Regulations of land pose even harder questions. There were regulations of land at the Founding, but there is no evidence that land-owners were compensated during this period. At the Founding, regulations of land generally did not give rise to claims for compensation. But in the early twentieth century, the Supreme Court created a doctrine of so-called “regulatory takings.” Justice Oliver Wendell Holmes wrote for the Court that “while property may be regulated to a certain extent, if regulation goes too far it will be recognized as a taking.” Pennsylvania Coal Co. v. Mahon (1922). The doctrine has been criticized for lacking a historical basis, especially in light of the Founding-era practice of uncompensated regulations, and an opinion for the Court by Justice Antonin Scalia has conceded that “early constitutional theorists did not believe the Takings Clause embraced regulations of property at all.” Lucas v. South Carolina Coastal Council (1992).

On the other hand, some scholars have suggested that the implications from the history are not so clear cut. It is possible, for example, that the early regulations were consistent with a background theory that still prohibited some regulatory takings. In particular, it has been argued that early uncompensated regulations were limited to those consistent with the owners’ natural rights, whereas regulations that violate natural rights require compensation. Alternatively, it has been argued that the purpose and structure of the Fourteenth Amendment, as well as judicial decisions between the Founding and the ratification of that amendment, justify a doctrine of regulatory takings against state governments under the Fourteenth Amendment, even if none was originally established against the federal government under the Fifth Amendment.

At any rate, under modern doctrine, regulations of property are sometimes, but not frequently, held to be takings. The general principle is that the government is forbidden “from forcing some people alone to bear public burdens which, in all fairness and justice, should be borne by the public as a whole.” Armstrong v. United States (1960). In making this “essentially ad hoc” determination, the Court has particularly emphasized “the economic impact of the regulation on the claimant,” the interference with “distinct investment-backed expectations,” and “the character of the government action.” Penn Central Transportation Co. v. City of New York (1978).

In practice, courts rarely find that a regulation qualifies as a taking under this test. Zoning regulations, for example, are almost never held to be takings. Village of Euclid v. Ambler Realty Co. (1926). However, there are a few specific types of regulation that are categorically considered takings—for example, a regulation that deprives an owner of all economically viable use of the land, Lucas v. South Carolina Coastal Council, or a regulation that unfairly conditions the grant of a governmental permit upon the forfeiture of a physical property interest or the exaction of inappropriate fees. Nollan v. California Coastal Comm’n (1987); Dolan v. City of Tigard (1994); Koontz v. St. Johns River Water Management District (2013).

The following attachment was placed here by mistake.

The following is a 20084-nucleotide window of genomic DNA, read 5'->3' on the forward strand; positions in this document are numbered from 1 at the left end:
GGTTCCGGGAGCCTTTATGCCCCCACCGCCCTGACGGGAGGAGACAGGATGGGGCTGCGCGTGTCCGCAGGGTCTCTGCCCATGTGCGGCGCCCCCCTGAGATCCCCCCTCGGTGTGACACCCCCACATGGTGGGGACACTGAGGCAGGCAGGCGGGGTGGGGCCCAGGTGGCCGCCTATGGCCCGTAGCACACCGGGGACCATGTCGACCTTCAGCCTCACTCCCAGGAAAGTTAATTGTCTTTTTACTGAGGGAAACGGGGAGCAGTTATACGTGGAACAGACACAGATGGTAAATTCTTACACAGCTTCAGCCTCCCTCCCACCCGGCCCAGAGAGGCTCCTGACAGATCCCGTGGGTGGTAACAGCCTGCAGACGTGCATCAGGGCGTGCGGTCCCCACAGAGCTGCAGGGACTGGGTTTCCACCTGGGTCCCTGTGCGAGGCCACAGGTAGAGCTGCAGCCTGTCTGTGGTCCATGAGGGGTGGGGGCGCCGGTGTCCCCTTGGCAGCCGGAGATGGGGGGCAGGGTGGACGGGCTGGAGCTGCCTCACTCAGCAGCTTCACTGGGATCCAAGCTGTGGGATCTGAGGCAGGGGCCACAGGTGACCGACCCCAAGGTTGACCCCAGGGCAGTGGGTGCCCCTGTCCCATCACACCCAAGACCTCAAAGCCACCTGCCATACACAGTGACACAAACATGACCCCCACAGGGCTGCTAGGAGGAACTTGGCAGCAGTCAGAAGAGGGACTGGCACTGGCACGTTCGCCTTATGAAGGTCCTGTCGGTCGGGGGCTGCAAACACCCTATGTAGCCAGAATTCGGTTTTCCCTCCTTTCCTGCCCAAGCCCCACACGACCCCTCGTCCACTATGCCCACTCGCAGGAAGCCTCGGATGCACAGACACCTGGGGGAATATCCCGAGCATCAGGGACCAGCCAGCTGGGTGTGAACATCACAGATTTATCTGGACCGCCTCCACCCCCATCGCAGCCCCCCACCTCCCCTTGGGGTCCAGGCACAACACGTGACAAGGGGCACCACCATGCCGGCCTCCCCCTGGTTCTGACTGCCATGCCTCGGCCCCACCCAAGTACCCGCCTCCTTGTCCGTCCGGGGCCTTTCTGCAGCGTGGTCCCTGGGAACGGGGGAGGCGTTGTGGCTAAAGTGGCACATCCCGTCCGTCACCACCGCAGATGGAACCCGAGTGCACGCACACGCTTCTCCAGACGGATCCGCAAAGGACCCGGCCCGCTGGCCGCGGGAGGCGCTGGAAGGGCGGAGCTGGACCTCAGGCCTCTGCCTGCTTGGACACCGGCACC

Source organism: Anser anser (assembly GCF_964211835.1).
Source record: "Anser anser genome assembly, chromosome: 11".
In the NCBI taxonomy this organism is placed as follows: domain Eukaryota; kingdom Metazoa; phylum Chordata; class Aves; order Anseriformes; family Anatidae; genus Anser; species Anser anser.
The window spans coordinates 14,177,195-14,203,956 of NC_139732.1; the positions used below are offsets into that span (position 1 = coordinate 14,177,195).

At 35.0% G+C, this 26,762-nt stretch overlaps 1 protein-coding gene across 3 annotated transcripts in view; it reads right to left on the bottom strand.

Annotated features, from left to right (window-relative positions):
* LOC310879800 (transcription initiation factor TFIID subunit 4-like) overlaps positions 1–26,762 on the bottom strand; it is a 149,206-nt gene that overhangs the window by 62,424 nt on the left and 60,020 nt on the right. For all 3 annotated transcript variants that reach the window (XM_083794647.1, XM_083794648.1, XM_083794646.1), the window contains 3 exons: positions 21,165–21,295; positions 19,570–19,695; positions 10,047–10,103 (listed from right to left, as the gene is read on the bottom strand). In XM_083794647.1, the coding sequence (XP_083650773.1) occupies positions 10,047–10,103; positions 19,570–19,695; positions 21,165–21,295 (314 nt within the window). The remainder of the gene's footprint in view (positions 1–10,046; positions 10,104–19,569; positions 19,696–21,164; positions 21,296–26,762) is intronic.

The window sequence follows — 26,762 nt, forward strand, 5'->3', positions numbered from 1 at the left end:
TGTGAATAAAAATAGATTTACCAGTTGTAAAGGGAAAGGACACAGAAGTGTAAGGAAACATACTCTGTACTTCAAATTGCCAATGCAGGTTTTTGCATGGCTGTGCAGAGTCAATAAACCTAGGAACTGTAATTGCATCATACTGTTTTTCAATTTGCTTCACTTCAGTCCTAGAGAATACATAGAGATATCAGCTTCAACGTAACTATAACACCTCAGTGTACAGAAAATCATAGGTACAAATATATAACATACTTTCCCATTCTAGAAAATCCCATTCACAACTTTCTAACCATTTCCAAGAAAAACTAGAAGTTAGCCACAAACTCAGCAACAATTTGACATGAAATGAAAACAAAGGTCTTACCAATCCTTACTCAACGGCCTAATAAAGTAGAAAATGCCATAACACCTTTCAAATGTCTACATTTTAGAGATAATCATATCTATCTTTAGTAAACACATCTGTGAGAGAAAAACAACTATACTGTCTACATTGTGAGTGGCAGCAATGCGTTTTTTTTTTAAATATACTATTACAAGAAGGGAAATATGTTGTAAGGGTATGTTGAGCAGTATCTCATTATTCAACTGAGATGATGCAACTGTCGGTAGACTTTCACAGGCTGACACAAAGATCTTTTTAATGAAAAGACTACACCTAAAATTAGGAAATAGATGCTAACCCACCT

The Takings Clause has also long been held to require that the taking be “for public use.” In other words, it must not take property from one person and give it to another for purely private gain. As a purely textual matter, the clause is ambiguous about such a requirement. It is possible to read the clause as simply describing the conditions under which property will be taken. Indeed, one might say that the enumerated powers doctrine independently requires all federal takings to be for a public use, and hence that any federal taking that is within the enumerated powers is necessarily one for public use. One could also read the clause as limiting compensation to takings for public use, while providing no compensation if the taking is for private use.

The conventional reading of the Takings Clause, however, infers an independent public use requirement. This avoids rendering the “public use” phrase redundant and avoids the strange result of leaving takings for private interest without compensation. It is also the view taken by many state courts throughout the nineteenth century in the course of interpreting their own state constitutional law. As with the regulatory takings doctrine, it is possible that the original meaning of the Fourteenth Amendment incorporates a public use requirement against the states even if the Fifth Amendment was not originally understood to apply it against the federal government.

There has been controversy over how to define a “public use.” As an original matter, given the text’s focus on “use,” one might have thought that the property taken must be usable by the public—either by a government entity or a private entity obligated to grant access on broad and neutral terms, like a common carrier. Again, many nineteenth-century state courts interpreted the requirement in this fashion, as when the courts allowed eminent domain for railroads to claim a right-of-way or for flooding under the “mill acts” mentioned above.